By DAVID MACLAINE
Photos by Joe Cantrell
Southeast Portland’s Mt. Scott Presbyterian Church was filling up pretty quickly when I got there for the April 24 performance in the Classical Up Close program. Now in its seventh season, the annual spring series brings Oregon Symphony players to venues around the Portland metro area for chamber music concerts free of the formality of downtown halls, and with free admission too. (Read ArtsWatch’s story about CUC’s origins.)
I reached my destination a bit early. No problem: the convenient location was no small part of the attraction of this concert. I could use the spare minutes sitting in the sun at a bench in Mt. Scott Park. Children climbed and slid down slides, the sun slid a bit too, and it was time go see what Classical Up Close was all about.
Turns out that “Up Close” is not just a slogan. The church is a pretty cozy venue in the first place, so when MC Christa Wessel let us know that the row of seats at the back of the podium were for fans, not musicians, and implored us to occupy them, I took the plunge, abandoned my place in the more distant pews, and endured a couple of awkward minutes sitting on-stage alone, staring out at the crowd, before others worked up the courage to take that walk up the aisle and join me. By the time the concert was ready to begin children were darting up there too.
Six feet away from the players is a pretty choice location for chamber music, and not one I have enjoyed for a while. It has been decades since fans could enjoy the intimate view of Chamber Music Northwest events from the cushions on the floor of the Reed College cafeteria.
From my vantage point on stage I could survey the crowd. It was a better turnout than most free events, and although the gray-haired demographic was still in the majority, we at least fell short of the veto-proof supermajority found at most classical concerts. The presence of children and young parents was a welcome mood booster.
So too was the insistence by our emcee that this was to be a holiday from conventional concert decorum. Take pictures or tweet if you want, applaud whenever you feel the urge, come and go as you please, and above all, have fun. It was a good test of what I think of as the Choban Theory that classical music is essentially smothered by the people who love it, swaddled in deadly formality, and that the antidote is an audience that feels free to express itself, passionate performers and music that flows from a living source instead of a distant past. On this occasion all those elements came together to provide more evidence that the theory might be true.
Bohuslav Martinu is not a serious contender for my personal list of the the Top Forty Classical Composers, but whenever I do stumble across the 20th century Czech composer’s work I always wonder why we don’t hear more of him. His Three Madrigals for Violin and Viola, performed by violinist Ron Blessinger and violist Charles Noble, provided not just the back and forth dialogue you tend to expect when two string instruments are asked to play catch without the safety-net of an accompanist, but also an infectious ability to build toward a climax. I began to worry that from my position right behind the players I might become a distraction, as I felt myself swaying and tensing as the music drove toward its payoff. I was too indoctrinated to accept the invitation to applaud between movements, but the audience happily felt no such inhibition.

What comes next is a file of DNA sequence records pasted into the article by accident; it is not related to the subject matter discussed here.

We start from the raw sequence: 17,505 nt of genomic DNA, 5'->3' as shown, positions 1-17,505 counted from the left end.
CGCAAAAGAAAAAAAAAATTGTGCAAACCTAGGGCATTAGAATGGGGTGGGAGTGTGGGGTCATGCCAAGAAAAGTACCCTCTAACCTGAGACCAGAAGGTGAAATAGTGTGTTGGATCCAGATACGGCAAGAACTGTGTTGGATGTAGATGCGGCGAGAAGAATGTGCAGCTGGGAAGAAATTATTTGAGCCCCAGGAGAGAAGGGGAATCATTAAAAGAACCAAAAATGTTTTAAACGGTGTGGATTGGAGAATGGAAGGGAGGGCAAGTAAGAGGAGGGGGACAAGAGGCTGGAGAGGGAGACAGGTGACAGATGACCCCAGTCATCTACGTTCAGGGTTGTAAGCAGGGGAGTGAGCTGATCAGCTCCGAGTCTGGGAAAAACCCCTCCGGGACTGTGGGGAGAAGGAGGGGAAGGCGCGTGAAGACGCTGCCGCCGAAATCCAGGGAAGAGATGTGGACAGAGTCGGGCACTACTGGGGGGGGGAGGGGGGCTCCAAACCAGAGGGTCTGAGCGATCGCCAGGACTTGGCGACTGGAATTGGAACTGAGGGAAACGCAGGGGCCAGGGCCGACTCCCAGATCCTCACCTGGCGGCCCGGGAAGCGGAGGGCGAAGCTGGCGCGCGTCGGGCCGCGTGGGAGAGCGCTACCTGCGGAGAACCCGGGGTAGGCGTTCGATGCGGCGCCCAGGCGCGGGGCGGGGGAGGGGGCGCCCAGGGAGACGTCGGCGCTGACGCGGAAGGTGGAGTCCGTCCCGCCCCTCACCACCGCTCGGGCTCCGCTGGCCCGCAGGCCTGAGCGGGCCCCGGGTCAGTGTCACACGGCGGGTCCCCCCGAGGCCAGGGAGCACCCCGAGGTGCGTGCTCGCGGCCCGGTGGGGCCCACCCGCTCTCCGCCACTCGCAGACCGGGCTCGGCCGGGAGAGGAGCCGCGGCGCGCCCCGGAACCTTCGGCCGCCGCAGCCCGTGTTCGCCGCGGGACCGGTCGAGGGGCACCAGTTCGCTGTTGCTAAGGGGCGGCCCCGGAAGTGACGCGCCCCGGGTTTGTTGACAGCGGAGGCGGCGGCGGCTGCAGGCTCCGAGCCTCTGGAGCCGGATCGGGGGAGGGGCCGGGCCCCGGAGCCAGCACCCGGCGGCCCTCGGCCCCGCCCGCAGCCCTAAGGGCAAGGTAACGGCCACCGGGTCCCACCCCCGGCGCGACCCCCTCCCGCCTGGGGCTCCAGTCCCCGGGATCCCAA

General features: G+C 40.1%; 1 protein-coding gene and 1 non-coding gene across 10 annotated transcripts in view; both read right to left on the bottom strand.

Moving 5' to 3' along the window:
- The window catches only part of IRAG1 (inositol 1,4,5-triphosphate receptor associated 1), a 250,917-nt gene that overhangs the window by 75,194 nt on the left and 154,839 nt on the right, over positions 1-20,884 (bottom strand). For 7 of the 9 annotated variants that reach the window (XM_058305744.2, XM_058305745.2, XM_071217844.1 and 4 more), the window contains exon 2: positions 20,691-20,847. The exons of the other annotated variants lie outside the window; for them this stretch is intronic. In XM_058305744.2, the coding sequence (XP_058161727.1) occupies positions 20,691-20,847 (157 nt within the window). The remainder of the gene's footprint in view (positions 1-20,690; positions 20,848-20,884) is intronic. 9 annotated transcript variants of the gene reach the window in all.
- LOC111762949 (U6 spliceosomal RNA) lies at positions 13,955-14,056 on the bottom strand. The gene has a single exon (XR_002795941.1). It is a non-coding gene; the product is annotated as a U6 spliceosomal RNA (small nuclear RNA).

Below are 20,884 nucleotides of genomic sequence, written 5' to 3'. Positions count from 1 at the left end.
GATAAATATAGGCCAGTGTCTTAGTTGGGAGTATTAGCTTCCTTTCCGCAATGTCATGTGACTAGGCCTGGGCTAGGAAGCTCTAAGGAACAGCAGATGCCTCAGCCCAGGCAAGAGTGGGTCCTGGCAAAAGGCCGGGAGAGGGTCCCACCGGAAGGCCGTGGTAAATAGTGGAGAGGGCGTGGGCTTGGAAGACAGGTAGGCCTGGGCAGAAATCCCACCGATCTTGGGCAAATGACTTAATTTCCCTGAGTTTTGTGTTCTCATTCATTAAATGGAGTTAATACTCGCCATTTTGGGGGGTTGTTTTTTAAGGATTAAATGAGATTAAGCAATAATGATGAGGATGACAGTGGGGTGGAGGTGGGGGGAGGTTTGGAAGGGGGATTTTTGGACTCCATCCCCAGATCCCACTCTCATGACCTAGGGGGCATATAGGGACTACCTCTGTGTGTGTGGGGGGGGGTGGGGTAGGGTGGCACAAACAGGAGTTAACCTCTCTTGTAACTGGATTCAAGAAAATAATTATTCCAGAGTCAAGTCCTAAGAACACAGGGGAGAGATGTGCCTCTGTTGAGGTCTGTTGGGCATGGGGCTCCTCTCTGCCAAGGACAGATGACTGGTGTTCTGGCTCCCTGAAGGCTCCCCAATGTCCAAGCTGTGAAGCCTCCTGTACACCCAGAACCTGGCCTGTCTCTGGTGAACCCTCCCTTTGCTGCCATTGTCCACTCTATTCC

Questions and Connections
After the final applause came the question period, another feature of these events that worked like the proverbial charm in breaking down barriers between the performers and their fans. These two were Oregon Symphony veterans, Blessinger of 29 years, Noble just two fewer. A question about their practice schedules offered a window into the array of other regular and occasional gigs on the players’ busy schedules, and made it clear that the life of a classical musician is by no means one where early hard work leads to a relaxing sinecure.
Another pair of string players, Colin Corner and Braijahn Jones, followed, members of the bass section who revealed that they had been playing with the Symphony for eight months and one-year-and-eight months respectively. Their program was fresher too, from a living composer, Dave Anderson, described as a friend, whose assortment of amusingly titled movements–including “Kibbles and Kibits” and “Blew Cheese”– showed off the instruments to charming effect. Their answers to questions about their instruments and the stories of how they chose them drew warm and widespread laughter. Halfway through the program, the personal connection these events were designed to produced had clearly been made.